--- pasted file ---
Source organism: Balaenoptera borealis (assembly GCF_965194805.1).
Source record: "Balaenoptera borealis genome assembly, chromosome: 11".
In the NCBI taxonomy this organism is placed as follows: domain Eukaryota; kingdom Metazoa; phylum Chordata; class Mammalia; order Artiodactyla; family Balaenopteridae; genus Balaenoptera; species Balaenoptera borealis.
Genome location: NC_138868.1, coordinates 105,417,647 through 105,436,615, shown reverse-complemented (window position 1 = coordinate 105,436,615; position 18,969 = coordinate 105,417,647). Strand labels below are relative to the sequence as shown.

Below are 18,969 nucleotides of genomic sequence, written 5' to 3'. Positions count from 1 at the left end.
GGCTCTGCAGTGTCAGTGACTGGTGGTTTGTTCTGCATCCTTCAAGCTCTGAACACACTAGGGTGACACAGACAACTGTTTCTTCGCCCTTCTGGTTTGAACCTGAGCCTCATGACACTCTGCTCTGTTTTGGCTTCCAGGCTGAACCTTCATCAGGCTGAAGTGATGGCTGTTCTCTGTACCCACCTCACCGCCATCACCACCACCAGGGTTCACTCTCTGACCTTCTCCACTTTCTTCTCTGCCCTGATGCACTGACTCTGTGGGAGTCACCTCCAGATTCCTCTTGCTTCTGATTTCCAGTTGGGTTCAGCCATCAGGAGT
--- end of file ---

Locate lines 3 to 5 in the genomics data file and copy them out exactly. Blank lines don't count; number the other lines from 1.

In the NCBI taxonomy this organism is placed as follows: domain Eukaryota; kingdom Metazoa; phylum Chordata; class Mammalia; order Artiodactyla; family Balaenopteridae; genus Balaenoptera; species Balaenoptera borealis.
Genome location: NC_138868.1, coordinates 105,417,647 through 105,436,615, shown reverse-complemented (window position 1 = coordinate 105,436,615; position 18,969 = coordinate 105,417,647). Strand labels below are relative to the sequence as shown.

Below are 18,969 nucleotides of genomic sequence, written 5' to 3'. Positions count from 1 at the left end.